In Central America and the Caribbean, battles and violence targeting civilians continued at similar levels to weeks prior. The coronavirus pandemic remains the main driver for demonstration activity across the region.
Health workers continued to protest for greater protection against the coronavirus and improved working conditions in Mexico. In Honduras, Mexico, and Panama, workers continued to call for authorities to allow them to work or to provide financial aid. In Mexico, the difference between essential and non-essential businesses provoked discontent among some labor groups, with protesters demanding that restrictions on businesses be applied equally. In Honduras, some demonstrators tried to prevent the burial of coronavirus victims. In El Salvador, people detained within mandatory quarantine centers established by the government held two protests raising concerns over overcrowding, missing protection measures, and a lack of clarity as to when they will be released.
Social unrest stemming from coronavirus fears again led to violence in Mexico last week. In Mexico state, residents attacked police officers and accused them of putting a village at risk of infection. Despite a regulation threatening punishment for perpetrators of violence against health workers, attacks continued. In Coahuila state, three women who worked as nurses and administrative staff for a hospital were found dead in their house. In Tabasco state, a nurse was killed in a drive-by shooting. Mistrust towards health workers led residents in Honduras to attack several medical professionals with stones, preventing them from conducting tests in the area.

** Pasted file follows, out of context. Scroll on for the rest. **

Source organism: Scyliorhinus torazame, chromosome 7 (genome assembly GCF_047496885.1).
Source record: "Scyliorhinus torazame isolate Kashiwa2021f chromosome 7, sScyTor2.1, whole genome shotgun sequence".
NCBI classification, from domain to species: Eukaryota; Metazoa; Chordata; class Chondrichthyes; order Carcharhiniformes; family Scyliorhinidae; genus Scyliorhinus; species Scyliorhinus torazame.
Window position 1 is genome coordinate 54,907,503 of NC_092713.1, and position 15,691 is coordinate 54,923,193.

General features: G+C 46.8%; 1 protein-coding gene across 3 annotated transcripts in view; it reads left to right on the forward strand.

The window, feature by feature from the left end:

Despite curfews, cartel violence continued across Mexico. In Michoacán state, a clash between rival groups left at least six people dead, while in Jalisco state 10 people were killed in a series of related attacks. In Ciudad Victoria of Tamaulipas state, eight people were reportedly killed in an attack perpetrated by a criminal group at a store, days after the publication of threatening messages signed by El Cartel de Noreste and Los Zetas. As in other states during previous weeks, Jalisco New Generation Cartel (CJNG) distributed pantry items to a Nahua indigenous community in Michoacán state, as part of a strategy to expand their support base among local populations. Criminal groups and community police are engaged in an ongoing territorial struggle in the area (El Proceso, 05 May 2020).
In Jamaica, the murders of two children in Kingston and the subsequent arrest of a suspected gang leader led to outrage and unrest in the city. During protests, one police officer was struck in the head with a rock and had to be hospitalized.
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